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Laplace Transforms...again....

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PhillDubya

New Member
Equation:
d³/dt³ (y) + d²/dt² (y) + dy/dt + y = d²/dt² (u) + du/dt + u
Initial Conditions all = 0, and u(t) = unit step, and solve for y(t)


I used the Laplace for solving it and got:

Y(s) = [(s^2 + s + 1) / (s^3 + s^2 + s +1)] U(s)

U(s) = unit step = 1/s

Y(s) = (s^2 + s + 1) / s(s^3 + s^2 + s +1) = s^2 + s +1/ s(s²+1)(s+1)

I am having problems converting this back (the inverse Laplace) in order to get a y(t) function , or back to the time domain.

1/s = 1, 1/s²+1 =sint, 1/s+1 = e^at However, I am assuming I cannot convert like this because of the numerator [(s^2 + s + 1)] which will not factor.

So, is partial fraction expansion the only option with this?

Would it be easier to just solver the 3rd order differential?
:confused:

Thanks for your time.
:)
 
Last edited:

user_88

Member
Is the initial equation correct as written?
It looks like you have an extra +1 when taking the transform of the left hand side.
If so, you get some cancellation and simplification....
 

PhillDubya

New Member
Yes, you are exactly right, I forgot the + y.

Equation should be: d³/dt³ (y) + d²/dt² (y) + dy/dt + y = d²/dt² (u) + du/dt + u

Corrected in the orginal post, thanks User 88.:)
 
Last edited:

PhillDubya

New Member
Ok thanks for the help!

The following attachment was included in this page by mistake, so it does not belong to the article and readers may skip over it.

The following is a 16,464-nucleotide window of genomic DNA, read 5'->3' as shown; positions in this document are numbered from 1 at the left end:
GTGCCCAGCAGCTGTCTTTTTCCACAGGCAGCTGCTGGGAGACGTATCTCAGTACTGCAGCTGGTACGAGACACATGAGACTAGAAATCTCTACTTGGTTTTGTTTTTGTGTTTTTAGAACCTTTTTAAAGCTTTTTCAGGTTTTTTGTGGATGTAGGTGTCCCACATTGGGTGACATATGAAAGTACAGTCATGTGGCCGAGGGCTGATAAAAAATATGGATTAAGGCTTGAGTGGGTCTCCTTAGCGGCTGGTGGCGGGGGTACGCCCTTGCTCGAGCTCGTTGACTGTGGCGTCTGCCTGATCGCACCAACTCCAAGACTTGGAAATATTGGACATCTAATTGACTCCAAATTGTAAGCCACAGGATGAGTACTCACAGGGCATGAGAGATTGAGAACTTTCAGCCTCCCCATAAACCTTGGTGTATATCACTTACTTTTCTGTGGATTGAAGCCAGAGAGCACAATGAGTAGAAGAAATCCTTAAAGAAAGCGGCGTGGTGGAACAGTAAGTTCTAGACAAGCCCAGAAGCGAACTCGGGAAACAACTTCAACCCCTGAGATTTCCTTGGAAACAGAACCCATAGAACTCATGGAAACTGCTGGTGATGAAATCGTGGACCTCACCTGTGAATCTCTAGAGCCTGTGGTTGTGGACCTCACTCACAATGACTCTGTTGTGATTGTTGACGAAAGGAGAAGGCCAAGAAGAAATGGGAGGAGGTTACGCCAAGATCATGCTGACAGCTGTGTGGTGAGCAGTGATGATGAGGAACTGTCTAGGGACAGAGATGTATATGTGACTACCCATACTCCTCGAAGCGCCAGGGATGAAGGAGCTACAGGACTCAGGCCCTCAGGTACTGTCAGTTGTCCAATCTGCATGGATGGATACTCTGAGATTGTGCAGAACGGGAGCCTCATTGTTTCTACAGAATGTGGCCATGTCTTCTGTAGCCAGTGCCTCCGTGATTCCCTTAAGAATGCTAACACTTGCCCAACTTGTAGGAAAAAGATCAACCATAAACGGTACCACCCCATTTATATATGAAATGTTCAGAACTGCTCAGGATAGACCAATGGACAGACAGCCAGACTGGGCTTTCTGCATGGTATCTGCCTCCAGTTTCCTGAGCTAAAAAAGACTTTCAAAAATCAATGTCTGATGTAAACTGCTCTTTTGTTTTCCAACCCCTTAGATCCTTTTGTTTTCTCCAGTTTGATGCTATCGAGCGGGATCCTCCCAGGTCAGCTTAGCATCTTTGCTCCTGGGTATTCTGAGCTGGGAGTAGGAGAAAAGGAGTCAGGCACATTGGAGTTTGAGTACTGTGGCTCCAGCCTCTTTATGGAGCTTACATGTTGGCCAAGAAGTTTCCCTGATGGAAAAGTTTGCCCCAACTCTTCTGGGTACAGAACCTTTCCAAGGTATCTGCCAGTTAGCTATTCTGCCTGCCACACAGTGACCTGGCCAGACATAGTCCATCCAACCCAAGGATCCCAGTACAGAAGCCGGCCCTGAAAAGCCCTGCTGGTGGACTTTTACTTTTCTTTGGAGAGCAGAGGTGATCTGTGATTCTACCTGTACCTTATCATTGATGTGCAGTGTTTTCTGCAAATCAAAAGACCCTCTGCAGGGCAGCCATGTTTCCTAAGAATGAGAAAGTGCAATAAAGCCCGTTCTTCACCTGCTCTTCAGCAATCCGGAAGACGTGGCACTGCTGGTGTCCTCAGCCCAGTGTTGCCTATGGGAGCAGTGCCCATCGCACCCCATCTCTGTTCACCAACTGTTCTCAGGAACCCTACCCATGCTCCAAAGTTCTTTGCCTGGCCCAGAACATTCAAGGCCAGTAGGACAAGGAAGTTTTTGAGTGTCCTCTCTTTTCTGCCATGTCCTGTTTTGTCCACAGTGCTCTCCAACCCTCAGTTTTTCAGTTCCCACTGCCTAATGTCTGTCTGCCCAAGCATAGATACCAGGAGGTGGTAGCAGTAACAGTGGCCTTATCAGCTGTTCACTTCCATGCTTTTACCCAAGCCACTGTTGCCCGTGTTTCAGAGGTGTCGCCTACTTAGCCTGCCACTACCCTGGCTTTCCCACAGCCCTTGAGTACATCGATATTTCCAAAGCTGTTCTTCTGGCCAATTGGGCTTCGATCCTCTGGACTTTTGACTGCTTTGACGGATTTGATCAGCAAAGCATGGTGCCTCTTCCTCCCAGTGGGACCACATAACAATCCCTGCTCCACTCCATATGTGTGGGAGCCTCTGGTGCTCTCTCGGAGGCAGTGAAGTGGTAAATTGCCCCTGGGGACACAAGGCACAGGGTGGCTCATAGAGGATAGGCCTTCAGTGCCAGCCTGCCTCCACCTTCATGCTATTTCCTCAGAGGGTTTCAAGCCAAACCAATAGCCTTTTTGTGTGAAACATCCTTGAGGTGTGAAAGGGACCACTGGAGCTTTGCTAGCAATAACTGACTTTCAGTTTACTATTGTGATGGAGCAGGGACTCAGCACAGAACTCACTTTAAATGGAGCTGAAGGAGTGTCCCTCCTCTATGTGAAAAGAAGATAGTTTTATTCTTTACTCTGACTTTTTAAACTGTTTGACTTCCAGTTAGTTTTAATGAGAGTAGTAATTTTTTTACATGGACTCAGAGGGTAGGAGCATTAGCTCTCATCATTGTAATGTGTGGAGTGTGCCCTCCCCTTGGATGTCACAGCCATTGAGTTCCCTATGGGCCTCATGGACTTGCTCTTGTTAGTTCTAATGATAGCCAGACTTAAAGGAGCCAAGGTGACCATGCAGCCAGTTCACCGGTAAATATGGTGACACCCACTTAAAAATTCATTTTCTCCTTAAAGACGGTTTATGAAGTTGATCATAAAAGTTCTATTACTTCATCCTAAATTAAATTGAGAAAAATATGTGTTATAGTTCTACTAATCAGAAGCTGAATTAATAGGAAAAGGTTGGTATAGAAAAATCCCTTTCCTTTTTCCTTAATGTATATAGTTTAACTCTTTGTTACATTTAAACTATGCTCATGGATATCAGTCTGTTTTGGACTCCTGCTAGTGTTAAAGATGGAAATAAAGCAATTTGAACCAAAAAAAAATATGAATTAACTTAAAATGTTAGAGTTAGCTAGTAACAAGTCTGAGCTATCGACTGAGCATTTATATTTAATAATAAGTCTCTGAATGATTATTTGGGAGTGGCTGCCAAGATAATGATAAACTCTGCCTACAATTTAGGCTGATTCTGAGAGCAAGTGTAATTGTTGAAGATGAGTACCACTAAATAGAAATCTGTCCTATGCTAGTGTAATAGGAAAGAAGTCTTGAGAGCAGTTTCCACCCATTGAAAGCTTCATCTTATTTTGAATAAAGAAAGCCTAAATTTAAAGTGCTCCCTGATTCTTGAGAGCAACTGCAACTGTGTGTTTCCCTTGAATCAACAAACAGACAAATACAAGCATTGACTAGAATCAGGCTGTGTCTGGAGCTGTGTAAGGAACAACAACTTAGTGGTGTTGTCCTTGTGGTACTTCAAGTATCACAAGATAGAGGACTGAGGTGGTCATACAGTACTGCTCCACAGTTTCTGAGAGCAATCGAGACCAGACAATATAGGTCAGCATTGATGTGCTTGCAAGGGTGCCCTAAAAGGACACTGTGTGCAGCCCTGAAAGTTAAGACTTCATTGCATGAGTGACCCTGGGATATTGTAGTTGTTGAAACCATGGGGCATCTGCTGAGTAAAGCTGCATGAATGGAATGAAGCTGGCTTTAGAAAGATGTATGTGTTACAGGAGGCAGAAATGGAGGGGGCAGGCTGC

I am doing it now with partial fractions to confirm.

I have never used MathCAD, is there a way to put the original differential equation: d³/dt³ (y) + d²/dt² (y) + dy/dt + y = d²/dt² (u) + du/dt + u, into it and have it solve that way?

Is it a lot of trouble to do this?

Thanks for your time, this is a great help.


Edit:
Ok, partial fractions definitely does not work, because of the combination of an (s) and (s^2 +1) in the denominator.:confused:
 
Last edited:

user_88

Member
One form of the Mathcad 13 differential equation solver yields a graphical output, and is probably not what you are looking for.
I am not absolutely sure about the symbolic/closed form solution. You may be able to do it, but I haven't worked through the procedure yet.

If you can correctly take the Laplace Transform of the differential equation, it is very simple to take the partial fraction of that result, and also simple to take the inverse of the partial fraction expansion....The procedure is basically a matter of just typing the transform of the DE into the Mathcad window...
selecting it with a dotted box, clicking on any one of the algebraic letters, and then clicking the appropriate symbolic command .... inverse laplace, or partial fraction... from the symbolic menu.
 

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MrAl

Well-Known Member
Most Helpful Member
Ok thanks for the help!

I am doing it now with partial fractions to confirm.

I have never used MathCAD, is there a way to put the original differential equation: d³/dt³ (y) + d²/dt² (y) + dy/dt + y = d²/dt² (u) + du/dt + u, into it and have it solve that way?

Is it a lot of trouble to do this?

Thanks for your time, this is a great help.


Edit:
Ok, partial fractions definitely does not work, because of the combination of an (s) and (s^2 +1) in the denominator.:confused:
Hi there,

Partial fractions should work one way or another. Perhaps you could
try this again, by hand, just to get it down.

Another trick is to think about one of the properties of 1/s, and that
is that 1/s in the frequency domain is an integration in the time domain.
This allows you to simplify slightly (if you want to do so of course) a
form like this:
H(s)=(1/s)*H1(s)
to this:
H1(t)=L(-1)H1(s)
and then once you find the inverse Laplace of this you then integrate
that result to obtain the final result
H(s)=integrate(H1(t),dt).
 
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